3. The Turkish President Recep Tayyip Erdogan declared that his forces “will liberate the Syrian town of Manbij”, already liberated from ISIS by the US-backed SDF and YPG Kurdish forces last year. Erdogan’s verbal intention is considered “a pipe dream” by the Syrian government and Russia. Russia considers the Syrian Kurds as potential allies and Damascus is certain that, once the war is over, it will be possible to reach a win-win deal with the Syrian Kurds, keeping the country safe from partition. Damascus will, not only oppose Turkey in this manoeuvre, but is ready to fight back any force advancing towards its army in the north of Syria, particularly the Turkish forces and their proxies at this moment since, as we have seen, Turkey is shifting its policy, veering towards the unknown.
  4. Turkey offered to the US to go to Raqqah: such a plan is far from being possible. The distance between al-Bab and Raqqah is over 200km, and the territory is controlled by the Syrian Army, ISIS and the Kurds (who are considered by Ankara to be terrorists). The performance of the Turkish forces and their proxies in al-Bab is far from being encouraging. Therefore, the Turkish offer to go to Raqqah is unrealistic and unrealisable.


The Syrian Army and its allies considered the Astana talks premature but went along with Russia, believing it was possible to reach a global cease-fire and split al-Qaida from other rebels who will join the peace talks. Turkey was unable to bring Ahrar al-Sham around the negotiation table and al-Qaida turned the table on everybody, forcing a return to the combat.

The Syrian Army is moving today on several fronts:

. from al-Bab toward deir-Hafer, to create a demarcation line with Turkey and its proxies and cutting the road toward Raqqah, preventing Turkey and its proxies from occupying further land in northern Syria;

. Palmyra (Tadmur) to regain control of the ancient city and push toward Deir-ezzour and Raqqah from the east. Again, the aim is to prevent any force from reducing the geographic seize of Syria as its is known today;

. Gathering forces on the rural Aleppo fronts to enlarge the control of its forces toward tel el-Eiss and Fua/Kefraya and move toward Idlib, the al-Qaida stronghold.

All this indicates that Russia will find itself engaged in a broad combat before forcing the rebels to sit at the negotiation table and shift Turkey out of its unrealistic “multi-front dream”. Turkey is showing that it is not an adequate partner for Russia and Damascus. It is unstable in its strategy in Syria and its shifting alliance making it untrustworthy. Therefore, a more aggressive Syrian Army will be seen in the coming months on several fronts with the return of the Sukhoi more active than ever. Russia is waiting to see how Trump’s policy materialises in Syria. The Kremlin is refraining from being the initiator of further hostilities so as to avoid a rapid US blow back.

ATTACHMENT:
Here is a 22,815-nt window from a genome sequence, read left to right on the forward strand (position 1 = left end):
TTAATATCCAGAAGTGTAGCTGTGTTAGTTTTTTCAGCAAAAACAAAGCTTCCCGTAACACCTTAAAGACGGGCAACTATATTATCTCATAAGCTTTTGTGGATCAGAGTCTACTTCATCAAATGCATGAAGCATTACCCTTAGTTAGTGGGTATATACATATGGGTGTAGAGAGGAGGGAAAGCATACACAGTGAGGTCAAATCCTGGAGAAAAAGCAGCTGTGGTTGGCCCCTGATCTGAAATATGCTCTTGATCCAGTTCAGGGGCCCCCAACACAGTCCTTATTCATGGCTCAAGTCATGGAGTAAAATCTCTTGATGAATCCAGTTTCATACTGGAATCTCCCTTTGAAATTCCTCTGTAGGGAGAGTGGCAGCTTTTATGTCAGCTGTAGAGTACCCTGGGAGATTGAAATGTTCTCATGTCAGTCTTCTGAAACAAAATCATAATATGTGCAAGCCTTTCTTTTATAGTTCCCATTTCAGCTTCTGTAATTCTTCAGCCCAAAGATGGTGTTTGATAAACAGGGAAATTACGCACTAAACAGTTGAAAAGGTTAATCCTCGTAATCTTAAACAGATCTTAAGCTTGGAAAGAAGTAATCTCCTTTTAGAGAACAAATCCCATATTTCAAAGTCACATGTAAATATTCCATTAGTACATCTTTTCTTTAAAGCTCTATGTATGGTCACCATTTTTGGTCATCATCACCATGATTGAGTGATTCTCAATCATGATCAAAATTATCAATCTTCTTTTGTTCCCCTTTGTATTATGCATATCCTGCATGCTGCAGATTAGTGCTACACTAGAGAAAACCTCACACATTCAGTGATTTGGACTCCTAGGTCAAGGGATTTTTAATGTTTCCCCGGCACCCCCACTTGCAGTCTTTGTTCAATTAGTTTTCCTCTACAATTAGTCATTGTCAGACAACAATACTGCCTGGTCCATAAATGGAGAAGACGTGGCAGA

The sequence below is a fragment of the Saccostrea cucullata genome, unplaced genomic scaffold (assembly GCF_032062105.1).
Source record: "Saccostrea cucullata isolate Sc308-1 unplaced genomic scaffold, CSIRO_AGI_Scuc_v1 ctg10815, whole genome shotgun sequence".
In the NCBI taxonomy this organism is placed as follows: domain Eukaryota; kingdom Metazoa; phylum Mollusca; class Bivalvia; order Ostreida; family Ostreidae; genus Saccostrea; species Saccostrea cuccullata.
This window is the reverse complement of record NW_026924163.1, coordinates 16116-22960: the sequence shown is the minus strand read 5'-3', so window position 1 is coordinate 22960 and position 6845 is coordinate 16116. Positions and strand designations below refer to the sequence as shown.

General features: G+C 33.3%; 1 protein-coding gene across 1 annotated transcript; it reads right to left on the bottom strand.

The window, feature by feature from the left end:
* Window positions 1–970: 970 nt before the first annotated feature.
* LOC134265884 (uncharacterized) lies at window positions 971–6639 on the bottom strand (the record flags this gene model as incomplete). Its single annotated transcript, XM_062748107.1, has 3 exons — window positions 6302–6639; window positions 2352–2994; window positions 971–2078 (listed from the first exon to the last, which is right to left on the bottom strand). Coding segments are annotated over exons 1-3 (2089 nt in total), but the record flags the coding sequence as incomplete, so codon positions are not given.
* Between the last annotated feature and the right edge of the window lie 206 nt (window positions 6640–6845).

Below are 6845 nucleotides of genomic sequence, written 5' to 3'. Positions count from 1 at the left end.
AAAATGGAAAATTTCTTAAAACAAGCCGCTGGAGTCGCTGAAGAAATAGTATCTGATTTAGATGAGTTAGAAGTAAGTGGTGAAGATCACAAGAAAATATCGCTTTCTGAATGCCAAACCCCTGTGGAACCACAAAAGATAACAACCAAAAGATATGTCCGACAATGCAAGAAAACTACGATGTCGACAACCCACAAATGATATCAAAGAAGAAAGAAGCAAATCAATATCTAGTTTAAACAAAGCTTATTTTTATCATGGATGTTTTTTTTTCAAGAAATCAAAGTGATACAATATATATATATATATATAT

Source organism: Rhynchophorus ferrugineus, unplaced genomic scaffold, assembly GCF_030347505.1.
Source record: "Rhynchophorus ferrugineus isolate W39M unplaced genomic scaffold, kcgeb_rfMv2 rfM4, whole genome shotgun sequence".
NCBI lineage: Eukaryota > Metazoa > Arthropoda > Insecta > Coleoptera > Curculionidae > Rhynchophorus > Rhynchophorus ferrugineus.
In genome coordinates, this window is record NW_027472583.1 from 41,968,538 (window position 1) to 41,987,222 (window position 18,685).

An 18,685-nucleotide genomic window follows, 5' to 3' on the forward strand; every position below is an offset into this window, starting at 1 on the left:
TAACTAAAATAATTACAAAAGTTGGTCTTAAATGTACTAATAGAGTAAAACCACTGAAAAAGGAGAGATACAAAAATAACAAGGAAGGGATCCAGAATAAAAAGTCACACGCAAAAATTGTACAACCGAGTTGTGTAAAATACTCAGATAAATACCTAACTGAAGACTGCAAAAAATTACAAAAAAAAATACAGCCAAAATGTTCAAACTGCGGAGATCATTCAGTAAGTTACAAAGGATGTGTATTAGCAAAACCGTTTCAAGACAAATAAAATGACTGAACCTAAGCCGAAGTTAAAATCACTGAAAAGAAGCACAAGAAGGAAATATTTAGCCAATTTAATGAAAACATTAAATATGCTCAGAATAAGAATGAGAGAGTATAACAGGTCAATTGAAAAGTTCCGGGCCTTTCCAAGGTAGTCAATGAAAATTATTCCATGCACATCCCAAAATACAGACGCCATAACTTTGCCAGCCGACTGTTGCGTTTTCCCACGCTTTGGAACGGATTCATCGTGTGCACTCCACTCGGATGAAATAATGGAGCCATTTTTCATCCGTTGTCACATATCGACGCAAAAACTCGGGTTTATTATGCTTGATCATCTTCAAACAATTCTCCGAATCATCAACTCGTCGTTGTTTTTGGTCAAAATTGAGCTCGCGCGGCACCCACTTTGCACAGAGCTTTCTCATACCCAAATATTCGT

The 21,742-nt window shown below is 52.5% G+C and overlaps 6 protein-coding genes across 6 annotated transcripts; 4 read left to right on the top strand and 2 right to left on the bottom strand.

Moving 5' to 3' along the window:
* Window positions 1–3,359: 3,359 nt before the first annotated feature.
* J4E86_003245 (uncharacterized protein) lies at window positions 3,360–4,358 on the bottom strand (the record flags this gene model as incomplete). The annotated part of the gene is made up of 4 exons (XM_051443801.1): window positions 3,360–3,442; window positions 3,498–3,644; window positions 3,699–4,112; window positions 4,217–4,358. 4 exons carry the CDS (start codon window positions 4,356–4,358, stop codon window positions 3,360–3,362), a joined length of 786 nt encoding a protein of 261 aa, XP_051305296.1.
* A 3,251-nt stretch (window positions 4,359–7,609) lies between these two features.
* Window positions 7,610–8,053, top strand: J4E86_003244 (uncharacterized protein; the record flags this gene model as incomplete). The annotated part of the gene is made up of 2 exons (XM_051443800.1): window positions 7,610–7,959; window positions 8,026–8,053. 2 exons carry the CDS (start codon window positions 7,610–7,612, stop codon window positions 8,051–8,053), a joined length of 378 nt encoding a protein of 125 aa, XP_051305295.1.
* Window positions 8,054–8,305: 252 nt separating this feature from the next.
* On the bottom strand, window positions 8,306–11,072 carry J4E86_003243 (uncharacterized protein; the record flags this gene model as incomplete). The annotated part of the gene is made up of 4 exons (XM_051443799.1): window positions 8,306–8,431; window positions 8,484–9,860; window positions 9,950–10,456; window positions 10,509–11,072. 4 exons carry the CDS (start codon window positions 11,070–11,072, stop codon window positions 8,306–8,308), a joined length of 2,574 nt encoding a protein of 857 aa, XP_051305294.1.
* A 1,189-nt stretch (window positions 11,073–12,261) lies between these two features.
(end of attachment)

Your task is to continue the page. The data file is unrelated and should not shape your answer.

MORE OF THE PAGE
The US policy in Syria seems frantic and far-fetched without efficient powerful allies on the ground, and is unable to retake cities from ISIS with its Kurdish proxies alone. And the “honeymoon” between Washington and Riyadh will certainly have a substantial negative effect on the war in Syria. This will increase the closeness between  Russia and Iran, but the tension between US and Russia is also expected to increase: one side (the US) wants the partition and the other (Russia) wants a unified Syria without al-Qaida and ISIS, and without Turkey occupying the north of Syria and a Saudi Arabia return to the Bilad al-Sham. At this stage one can only speculate on what this clash of incompatible objectives will produce on the ground in Syria.




Hezbollah and Syria will find themselves partnered in any future war against Israel



A war between Israel and Hezbollah will be the most devastating ever for both sides, and what about Russia?

Key words: Israel, Hezbollah, Hizballah, Syria, Iran, Lebanon.

Publish here:    via

Damascus, by Elijah J. Magnier – @EjmAlrai

“Hezbollah and Syria will find themselves partnered in any future war aiming to hit the Iranian proxy in its bases in Lebanon and Syria because they share the same destiny”.

This is what a decision-maker in the Syrian Capital told Al Rai when asked about the reason behind Hezbollah’s escalation threat against Israel issued by Secretary General Sayed Hasan Nasrallah. Nasrallah warned that the Dimona nuclear reactor and ammonia containers in Haifa will be targeted by the hundreds of long range missiles provided by Iran, if Israel decides to go to war against his group.

Hezbollah maintains a solid military presence in Syria with all its various branches and institutions related to the presence of tens of thousands of its militants since 2013. The mountains dividing Lebanon and Syria provide excellent shelter for hosting and protecting the highly destructive Fateh-110 4th generation and other similar solid fuel missiles, which are capable of carrying between 250 to 500 kg of explosive and cover the entire geography of Israel. For years, Hezbollah has been involved in constructing underground shelters for its missiles launchers in Syria, an essential stage that Hezbollah and the Syrian President Bashar al-Assad agreed upon in the case of a future war.

Israel maintains over 200 atomic bombs at the Negev Nuclear Research Centre referred to as the Dimona reactor. This nuclear reactor was built in the 50s with the French assistance, following the Protocol of Sèvres agreement. Israel has never acknowledged its possession of nuclear arms. It was only in 1986 when Mordechai Vanunu, a former technician at Dimona, fled to the United Kingdom, that top-secret evidence about the Israeli’s nuclear facility and capability was revealed.